Furthermore, the petition for leave to serve a late notice of claim was properly denied. In determining whether to permit service of a late notice of claim, the court must consider all relevant facts and circumstances, including whether (1) the public corporation acquired actual knowledge of the essential facts constituting the claim within 90 days of the incident or a reasonable time thereafter, (2) the petitioner had a reasonable excuse for the delay, and (3) the public corporation was prejudiced by the delay in its ability to maintain its defense on the merits (see Education Law § 3813[2–a]; General Municipal Law § 50–e[5]; Williams v. Nassau County Med. Ctr., 6 NY3d 531, 538; Matter of Hampson v. Connetquot Cent. Sch. Dist., 114 AD3d 790; Matter of Destine v. City of New York, 111 AD3d 629; Bazile v. City of New York, 94 AD3d 929, 929–930). The injured petitioner's assertion that she did not immediately appreciate the nature and severity of her injuries during the first 90 days after the subject incident is unavailing without supporting medical evidence explaining why the possible permanent effects of the injuries took so long to become apparent and to be diagnosed (see Matter of Walker v. Riverhead Cent. Sch. Dist., 107 AD3d 727, 728; Matter of Minkowicz v. City of New York, 100 AD3d 1000; Matter of Felice v. Eastport/South Manor Cent. School Dist., 50 AD3d 138, 151). Moreover, the injured petitioner failed to proffer any excuse for the significant delay between the time that she was diagnosed with her injuries and the time that she commenced this proceeding (see Matter of Walker v. Riverhead Cent. Sch. Dist., 107 AD3d at 728; Matter of Joseph v. City of New York, 101 AD3d 721; Matter of Grant v. Nassau County Indus. Dev. Agency, 60 AD3d 946, 947).

In addition, the petitioners failed to establish that the respondent acquired actual knowledge of the essential facts constituting the claim within 90 days after the claim arose or within a reasonable time thereafter (see Williams v. Nassau Cty. Med. Ctr., 6 NY3d at 537; Matter of Werner v. Nyack Union Free School Dist., 76 AD3d 1026, 1027; Matter of Pico v. City of New York, 8 AD3d 287, 288; Matter of Shapiro v. County of Nassau, 208 A.D.2d 545). Although an occurrence report was prepared by school officials, and a comprehensive injury report was prepared and signed by the injured petitioner and school officials, immediately after the incident, those documents merely indicated that the injured petitioner injured her back while attempting to defuse a fight between students and did not indicate that the injury was caused by a malfunctioning door or door-closing device. General Municipal Law § 50–e(5) contemplates not only knowledge of the facts, but also how they relate to the legal claim to be asserted (see Williams v. Nassau County Med. Ctr., 6 NY3d at 537; Matter of Werner v. Nyack Union Free School Dist., 76 AD3d at 1027; Matter of Carpenter v. City of New York, 30 AD3d 594, 595; Matter of Henriques v. City of New York, 22 AD3d 847, 848). The reports, and two written statement forms prepared by the injured petitioner and an eyewitness immediately after the incident, did not provide the respondent with actual knowledge of the essential facts constituting the petitioners' present claim that the respondent was negligent in failing to properly repair a defective door-closing device on the door of the injured petitioner's office (see Matter of Anderson v. Town of Oyster Bay, 101 AD3d 708; Matter of Werner v. Nyack Union Free School Dist., 76 AD3d at 1027; Troy v.. Town of Hyde Park, 63 AD3d 913, 914).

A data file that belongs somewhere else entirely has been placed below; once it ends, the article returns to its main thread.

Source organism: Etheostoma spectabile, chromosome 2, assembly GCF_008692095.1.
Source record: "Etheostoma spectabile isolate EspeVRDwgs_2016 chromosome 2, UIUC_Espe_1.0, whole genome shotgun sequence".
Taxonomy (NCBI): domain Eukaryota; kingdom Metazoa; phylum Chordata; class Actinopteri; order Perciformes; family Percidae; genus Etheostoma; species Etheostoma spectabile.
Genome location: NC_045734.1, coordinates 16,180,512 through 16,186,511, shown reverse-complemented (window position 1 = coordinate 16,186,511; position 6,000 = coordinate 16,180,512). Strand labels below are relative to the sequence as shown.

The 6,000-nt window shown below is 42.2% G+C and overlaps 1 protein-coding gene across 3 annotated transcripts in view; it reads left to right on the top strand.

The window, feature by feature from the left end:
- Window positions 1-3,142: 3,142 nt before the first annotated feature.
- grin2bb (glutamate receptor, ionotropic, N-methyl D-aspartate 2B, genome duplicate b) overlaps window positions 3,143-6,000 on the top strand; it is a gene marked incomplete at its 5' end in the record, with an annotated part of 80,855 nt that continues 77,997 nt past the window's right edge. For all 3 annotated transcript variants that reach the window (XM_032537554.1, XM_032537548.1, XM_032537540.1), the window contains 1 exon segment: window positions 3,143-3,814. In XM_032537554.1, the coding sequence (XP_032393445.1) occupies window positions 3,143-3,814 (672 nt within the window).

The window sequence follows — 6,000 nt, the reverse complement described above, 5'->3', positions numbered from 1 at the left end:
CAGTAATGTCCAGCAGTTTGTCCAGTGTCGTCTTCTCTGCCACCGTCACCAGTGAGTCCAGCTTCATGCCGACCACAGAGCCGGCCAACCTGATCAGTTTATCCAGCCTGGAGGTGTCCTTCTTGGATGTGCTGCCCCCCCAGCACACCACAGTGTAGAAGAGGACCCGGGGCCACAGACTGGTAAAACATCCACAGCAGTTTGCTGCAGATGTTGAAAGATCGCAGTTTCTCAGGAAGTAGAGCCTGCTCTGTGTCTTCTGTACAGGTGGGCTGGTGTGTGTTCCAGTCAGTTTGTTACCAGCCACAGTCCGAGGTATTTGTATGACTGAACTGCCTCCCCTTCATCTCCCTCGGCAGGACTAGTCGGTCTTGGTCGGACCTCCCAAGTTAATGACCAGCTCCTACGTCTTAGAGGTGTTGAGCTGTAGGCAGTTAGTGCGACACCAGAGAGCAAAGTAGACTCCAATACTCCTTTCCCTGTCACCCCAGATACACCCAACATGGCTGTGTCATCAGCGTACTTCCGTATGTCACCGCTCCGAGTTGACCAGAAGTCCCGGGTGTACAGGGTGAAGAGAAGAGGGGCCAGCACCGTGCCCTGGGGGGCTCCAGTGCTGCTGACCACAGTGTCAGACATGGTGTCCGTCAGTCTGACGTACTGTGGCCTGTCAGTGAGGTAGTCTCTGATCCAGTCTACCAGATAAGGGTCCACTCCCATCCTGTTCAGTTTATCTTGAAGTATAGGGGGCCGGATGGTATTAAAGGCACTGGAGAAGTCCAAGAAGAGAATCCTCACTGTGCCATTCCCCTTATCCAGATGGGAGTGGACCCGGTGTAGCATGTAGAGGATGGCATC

Finally, the petitioners failed to establish that the respondent would not be substantially prejudiced in its defense on the merits by the significant delay should leave be granted (see Matter of Felice v. Eastport/South Manor Cent. School Dist., 50 AD3d at 152; Matter of Lorseille v. New York City Hous. Auth., 295 A.D.2d 612; Matter of Sica v. Board of Educ. of City of N.Y., 226 A.D.2d 542). The petitioners failed to establish that the defective condition still existed at the time that they provided the respondent with notice of their claim, and to rebut the respondent's assertion that it has been deprived of an opportunity to elicit information from the witnesses related to this claim (see Matter of Formisano v. Eastchester Union Free School Dist., 59 AD3d 543, 545; Matter of Felice v. Eastport/South Manor Cent. School Dist., 50 AD3d at 152). We note that the photographs upon which the petitioners rely were not authenticated by evidence sufficient to establish that the condition which allegedly caused the injury was substantially as depicted therein (see Matter of Valentine v. City of New York, 72 AD3d 981, 982; Anderson v. Weinberg, 70 AD3d 1438; Young v. Ai Guo Chen, 294 A.D.2d 430, 431).